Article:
January 18 2014 11:43PM
Sometimes a game is just a game. Sometimes it's just three periods of guys fighting over two points in the standings. When one of the teams is as deep down in the standings as the Calgary Flames are, those games sometimes become routine for all involved.
And sometimes, a game kicks off with a freakin' line brawl with five sets of fights on the ice, resulting in eight players getting ejected and all of a sudden, things get pretty damn interesting.
The Flames lost 3-2 in a shootout tonight, in a shockingly competitive game against a team 19 points ahead of them in the standings, the Vancouver Canucks.
The Flames kicked off the game by icing a starting line-up featuring Ladislav Smid, Chris Butler, Brian McGrattan, Kevin Westgarth and the returning Blair Jones. The Canucks, seeing this line-up of Calgary's best and brightest, retorted with Kevin Bieksa, Jason Garrison, Tom Sestito, Dale Wiese and rookie Kellan Lain, making his NHL debut. And so, this happened just two seconds in.
Aside from Sestito and McGrattan, who were engaged in the first fight, everyone else got tossed from the game. As a result, both teams had to roll with four defensemen and 10 forwards for the remaining 59:58. The rest of the first period was fairly back-and-forth, with occasional scrums resulting in even more penalties. The two squads combined for zero goals and 178 penalty minutes in the first period. The Flames had a slight edge in shots (11-9), attempts (23-17) and face-offs (7-5) in the first, and Vancouver never really seemed to get their bearings.
During the intermission, Canucks coach John Tortorella stormed the Flames locker room area to give the boys in red what-for regarding the shenanigans.
The second period featured only four penalty minutes – both minors for the Canucks – and two goals! Amazing, eh? Mark Giordano – on one of the two Canucks penalties – scored 97 seconds into the period off a face-off. Just over two minutes later, Ryan Kesler (who took the penalty that the Flames scored after) tipped in a Zack Kassian shot to even things up at one-apiece. The rest of the period was a bit lower event than the first, with many broken plays, turnovers and near-misses. The shots were 11-9 Calgary and the Flames had a 9-7 face-off edge, but shot attempts were even at 18-18.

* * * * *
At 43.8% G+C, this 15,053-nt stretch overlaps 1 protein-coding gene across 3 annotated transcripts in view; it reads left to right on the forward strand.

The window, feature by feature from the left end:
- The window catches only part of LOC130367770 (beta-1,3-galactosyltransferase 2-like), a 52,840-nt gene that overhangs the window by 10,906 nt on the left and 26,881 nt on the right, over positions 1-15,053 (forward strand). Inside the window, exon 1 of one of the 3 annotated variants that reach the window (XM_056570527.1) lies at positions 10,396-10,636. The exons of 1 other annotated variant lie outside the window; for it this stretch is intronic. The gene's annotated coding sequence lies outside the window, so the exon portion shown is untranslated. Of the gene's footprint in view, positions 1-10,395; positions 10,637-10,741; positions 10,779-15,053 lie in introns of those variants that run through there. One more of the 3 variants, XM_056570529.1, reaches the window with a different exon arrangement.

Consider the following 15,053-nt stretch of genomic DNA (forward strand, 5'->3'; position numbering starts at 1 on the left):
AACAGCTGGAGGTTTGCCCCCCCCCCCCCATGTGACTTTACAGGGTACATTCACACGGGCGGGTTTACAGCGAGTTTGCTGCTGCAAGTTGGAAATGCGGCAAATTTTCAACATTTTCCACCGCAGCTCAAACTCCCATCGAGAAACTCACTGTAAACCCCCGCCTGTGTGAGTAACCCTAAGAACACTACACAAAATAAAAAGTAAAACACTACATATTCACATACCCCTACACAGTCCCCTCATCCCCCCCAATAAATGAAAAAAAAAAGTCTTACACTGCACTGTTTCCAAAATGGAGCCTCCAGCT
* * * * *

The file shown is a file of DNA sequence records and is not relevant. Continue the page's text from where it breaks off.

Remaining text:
Mark Giordano's three minor penalties highlighted the third period, where the Canucks seemed to finally get the chance to play their style of game – albeit late, with a tired and bruised bench. The Flames opened the scoring early in the period, once again, with Matt Stajan taking advantage of a feed from Lance Bouma on a broken play (along with a partial screen from T.J. Galiardi and a Canucks defender) to beat Roberto Luongo and put Calgary up 2-1. That lead lasted for the better part of the period, before Vancouver finally broke through on their power-play, taking just four seconds of a Giordano slashing minor to beat Karri Ramo. Yannick Weber got the goal.
The rest of the period was back-and-forth and punch-counterpunch, but with far more of it played in Calgary's end than in Vancouver's. Regulation ended with the game tied at 2-2. Vancouver led in shots (10-8), shot attempts (19-16) and face-offs (12-10) in the third period.
Overtime solved nothing, with Vancouver leading in shots and attempts by a 5-3 margin, and five minutes of play featuring many tired, tired hockey players. Lots of missed passes. Calgary led in face-offs 2-1. Joe Colborne kicked off the shootout like he usually does, with a goal, but the Flames were unable to solve Roberto Luongo subsequently (with Jiri Hudler, Lee Stempniak, Sean Monahan and Mikael Backlund failing to score). Yannick Weber and Chris Higgins scored in the skills competition for Vancouver, allowing the hometown squad to skate away with two points.
WHY THE FLAMES GOT A POINT
To be blunt, they were able to sucker the Canucks into playing their kind of game. In a finesse game, the Canucks skewer Calgary. But through hard work, tenacity and some gamesmanship by Bob Hartley, the Flames eked out an overtime appearance and got a point. If John Tortorella doesn't take the bait and instead puts five hockey players out instead of dancing bears, maybe Vancouver executes their game-plan. But the Flames go to San Jose with a point, and the Canucks probably aren't all that happy with their win.
|Period||Totals||EV||PP||5v3 PP||SH||5v3 SH|
Calgary's blueline has been, to be charitable, “uneven” this year.
So losing two guys two seconds in isn't great. But Dennis Wideman, Mark Giordano, Shane O'Brien and T.J. Brodie both worked their tails off. Wideman played 38:05 and had four blocked shots. Brodie played 35:42 and had five shots on goal. Both Giordano (33:32) and O'Brien (21:26) played a ton despite taking penalities.
Full marks to the four surviving blueliners.
Honourable mention to Lance Bouma, who created offense and hit guys and blocked shots and all of that.
SUM IT UP
Calgary played an objectively better team and got a point in their barn. That's not bad.
They pack up their 16-26-7 record and head down the coast to San Jose, where they visit the Sharks at the SAP Center on Monday evening.
There's a chance that there's supplemental discipline from the NHL, though, for all the shenanigans that kicked off the game. I'm not sure if it's anything suspendable, but I wouldn't be shocked to see a fine levied to either Hartley or the club.